How did you know that is taking pride of place on my bedroom wall.
You don't have the Garda spying again do you?
Those helicopters are flying extremely low lately.
> How did you know that is taking pride of place on my bedroom wall.
> You don't have the Garda spying again do you?
> Those helicopters are flying extremely low lately.
Helicopters - sure and bejaysus and wouldn't they be lucky to have bicycles over here. Anyway enough paddy-whackery, I think the following paragraphs may interest you (I know its apure cut and paste job but what the hell):
Eoin O'Duffy was born in Laragh, Ireland in 1892. As a young man he worked as an engineer, architect and auctioneer in Wexford and Monaghan.
O'Duffy joined the Irish Republican Army (IRA) and by the end of the First World War was commander of the Monaghan Brigade. On 14th February, 1920, O'Duffy's unit successfully captured the R.U.C. barracks at Ballytrain.
During the Civil War O'Duffy was appointed head of the South Western Command. In September 1922 he retired from the army to become Chief Commissioner of the Garda Siochana in September 1922. He held the post until being dismissed by Eamon de Valera in February 1933.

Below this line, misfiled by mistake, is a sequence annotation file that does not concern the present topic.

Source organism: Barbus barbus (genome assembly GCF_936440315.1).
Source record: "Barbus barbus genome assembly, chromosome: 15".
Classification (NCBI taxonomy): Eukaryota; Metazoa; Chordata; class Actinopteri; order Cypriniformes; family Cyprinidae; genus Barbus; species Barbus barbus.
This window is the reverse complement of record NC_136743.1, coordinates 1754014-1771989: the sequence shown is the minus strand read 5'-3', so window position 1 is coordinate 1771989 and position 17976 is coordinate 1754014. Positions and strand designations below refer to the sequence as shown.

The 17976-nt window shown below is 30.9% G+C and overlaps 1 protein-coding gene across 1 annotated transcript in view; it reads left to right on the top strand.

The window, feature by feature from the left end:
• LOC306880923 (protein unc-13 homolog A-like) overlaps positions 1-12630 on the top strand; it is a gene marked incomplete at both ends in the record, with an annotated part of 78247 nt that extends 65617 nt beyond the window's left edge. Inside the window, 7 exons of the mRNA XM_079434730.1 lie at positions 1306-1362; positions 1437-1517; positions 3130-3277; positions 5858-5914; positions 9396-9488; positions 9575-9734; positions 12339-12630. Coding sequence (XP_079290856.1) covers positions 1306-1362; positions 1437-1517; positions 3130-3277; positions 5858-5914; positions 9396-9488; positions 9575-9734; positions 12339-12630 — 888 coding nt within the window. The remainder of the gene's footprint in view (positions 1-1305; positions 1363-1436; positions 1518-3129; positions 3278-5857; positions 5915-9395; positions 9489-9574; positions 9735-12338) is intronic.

O'Duffy became active in the fascist movement and was given command of the Army Comrades Association (also known as Blueshirts). O'Duffy renamed the movement the National Guard. He also organized marches, flags, salutes ("Hail O'Duffy) based on those in Nazi Germany. This led to fighting in the streets between the National Guard and left-wing groups. In August 1933 the government banned the National Guard from marching to Leinster Lawn.
The following month O'Duffy helped establish the Fine Gael Party. O'Duffy became president of the party but he caused considerable controversy when he described the Irish Republican Army as a communist organization. In August 1934 O'Duffy was forced to resign from the presidency.
On the outbreak of the Spanish Civil War O'Duffy began recruiting volunteers to go and fight in the war. Supported by the Catholic Church in Ireland and by right-wing national newspapers, O'Duffy and the first volunteers left travelled from Dublin on 13th November, 1936. It has been argued that the men who went to Spain were mainly motivated by a desire to defend the Catholic Church in Spain.
An estimated 750 Blue Shirts fought with the Nationalist Army during the war. The Irish volunteers became part of the XV Bandera Irlandesa del Terico of the Spanish Foreign Legion. The Blueshirts suffered heavy losses at Jarama in February 1937.
On his return to Ireland in 1938 O'Duffy published his book, Crusade in Spain. O'Duffy continued to advocate fascist policies and during the Second World War he had negotiations with politicians in Germany about the possibility of persuading the Irish Republican Army of undertaking a policy of sabotage against Britain. Eoin O'Duffy was given a state funeral when he died in 1944.